2 October 2003 Edition
11,000 Irish children facing exile
BY ROISIN DE ROSA
They came in their hundreds. There were the anti bin charge protestors. There were the little children from Drogheda, who, amongst so many in the state, want a decent school. There were the people who wanted Ireland to have no part in the warmongering that is happening around the world. There were the people who were abused as children in state and Church run institutions, who have been treated with disdain and contempt by the government, which wants to talk of 'sample cases' in place of justice and full disclosure of the terrible things that happened to these people as children when they were 'sentenced' to be incarcerated.
And also among the many hundreds of people who came to Leinster House yesterday to greet the TDs as they reassembled were hundreds of parents whose children have Irish passports, and yet who are all facing deportation, because the government has not granted residency to their parents.
There are an estimated 11,000 children of Irish nationality whose parents are facing deportation because they have not been granted residency. The only way these children can remain with their families is to be driven into exile, to another country, in which they become, in effect, stateless persons.
A number of TDs, supporters and activists opposing the racist behaviour of government towards its citizens addressed the protest, which was led by Residents Against Racism, on behalf of many communities including the Russian, the Georgian, the Ukrainian, the Belorussian, the Moldovian, the Nigerian and the Romanian.
These communities came to Leinster House to deliver a letter, together, to Minister of Justice, Equality and Law Reform, Michael McDowell, who did not come to the door of Leinster House to greet these people for whom he is the cause of such terrible anxiety, fear and unhappiness, as they wait to hear if they are granted the right to remain here with their children.
In their letter they said: "We are writing to ask for a moratorium on the deportation of Irish citizen children and to appeal for a humane attitude and understanding.
"We are ordinary people trying to make a living in Ireland. We are all parents of little Irish citizens who want them to grow up and become builders, poets, pilots, singers, scientists and taxi drivers. Our children speak as Gaeilge, play hurling and dance Irish dances.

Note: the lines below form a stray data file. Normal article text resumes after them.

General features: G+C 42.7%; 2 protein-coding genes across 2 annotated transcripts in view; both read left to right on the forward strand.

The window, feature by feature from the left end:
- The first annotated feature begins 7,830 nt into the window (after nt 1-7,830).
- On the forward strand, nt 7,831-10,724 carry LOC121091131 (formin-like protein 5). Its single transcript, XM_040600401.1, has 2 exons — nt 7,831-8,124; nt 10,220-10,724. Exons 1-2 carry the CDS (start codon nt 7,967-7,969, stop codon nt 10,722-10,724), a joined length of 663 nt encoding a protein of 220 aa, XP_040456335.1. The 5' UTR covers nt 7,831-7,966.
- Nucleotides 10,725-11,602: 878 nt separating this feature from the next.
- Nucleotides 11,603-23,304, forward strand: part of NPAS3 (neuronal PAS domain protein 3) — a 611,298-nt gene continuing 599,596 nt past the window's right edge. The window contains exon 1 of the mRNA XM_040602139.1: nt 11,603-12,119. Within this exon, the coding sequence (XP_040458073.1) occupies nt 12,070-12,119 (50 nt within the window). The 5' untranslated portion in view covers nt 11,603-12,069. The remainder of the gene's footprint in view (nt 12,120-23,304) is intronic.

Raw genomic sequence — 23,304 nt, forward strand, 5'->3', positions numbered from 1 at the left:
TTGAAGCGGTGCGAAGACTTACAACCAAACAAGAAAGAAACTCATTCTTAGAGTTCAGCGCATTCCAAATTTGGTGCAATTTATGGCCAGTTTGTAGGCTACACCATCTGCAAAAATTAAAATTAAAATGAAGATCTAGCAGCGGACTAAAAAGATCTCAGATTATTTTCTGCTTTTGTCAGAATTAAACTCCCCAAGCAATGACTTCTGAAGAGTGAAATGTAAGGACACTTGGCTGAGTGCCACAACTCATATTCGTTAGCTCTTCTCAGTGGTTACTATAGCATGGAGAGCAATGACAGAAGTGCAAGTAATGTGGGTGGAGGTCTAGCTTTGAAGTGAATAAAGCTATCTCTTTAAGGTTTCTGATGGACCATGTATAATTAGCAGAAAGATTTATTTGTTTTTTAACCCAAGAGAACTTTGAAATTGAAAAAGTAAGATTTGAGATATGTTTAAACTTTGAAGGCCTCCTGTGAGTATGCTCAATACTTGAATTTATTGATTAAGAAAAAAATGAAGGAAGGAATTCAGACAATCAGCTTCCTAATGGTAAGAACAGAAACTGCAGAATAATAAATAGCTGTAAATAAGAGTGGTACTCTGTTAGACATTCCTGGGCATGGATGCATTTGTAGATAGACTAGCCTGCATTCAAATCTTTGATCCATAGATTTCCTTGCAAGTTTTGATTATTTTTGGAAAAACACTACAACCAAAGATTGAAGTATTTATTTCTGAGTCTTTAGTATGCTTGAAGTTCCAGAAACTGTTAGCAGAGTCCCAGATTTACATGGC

"Some of our applications for residency were submitted as along ago as autumn 2001 and the parents concerned may have been in Ireland for a considerable period before this. Irish children have parents who have been denied the right to work, have been forced to become dependent on the State and have been living in a climate of uncertainty, unsure as to whether or not they will be able to continue their lives in Ireland.
"You Minister, have made it clear that the government will insist that deported non-nationals take their children with them. Will the government also ensure that the best interests and the welfare of the child are at the heart of decisions?
"Will the state honour its obligations to its child citizens in accordance with the United Nations Convention on the Rights of the Child a party of which Ireland is?
"Who will tell us how Ukrainian asylum seekers can obtain a visa for their Irish citizen child when there is no Ukrainian consulate in Ireland?
"Who will advise us where Kenyan immigrants can find money to pay the entrance fee for their 'foreign' child in their home country?
"Who will explain to Belorussian parents what to do with their child's Irish passport if there is no dual citizenship allowed in Belarus?"
And, the letter ends: "Dear Minister, we want you to know we are not freeloaders and spongers. We are programmers, chefs, factory workers, artists and students. We are people with university degrees in medicine, arts, engineering and science. Dear Minister, we ask you to declare a moratorium on deportation of Irish citizen children and their non-national parents."
Just one more injustice that people came to protest at the cattle corral erected for their reception outside Leinster House on Tuesday. Just another feather in MacDowell's cap. Just another affront to people's human rights. Just another indignity, another humiliation in an Ireland of unequals, still failing to 'cherish all the children of the nation equally'.
Marching against the occupations
On Saturday last, up to 2,000 people marched through Dublin as part of an international day of action protesting the US occupation of Iraq and the occupation of palestine by the Israelis.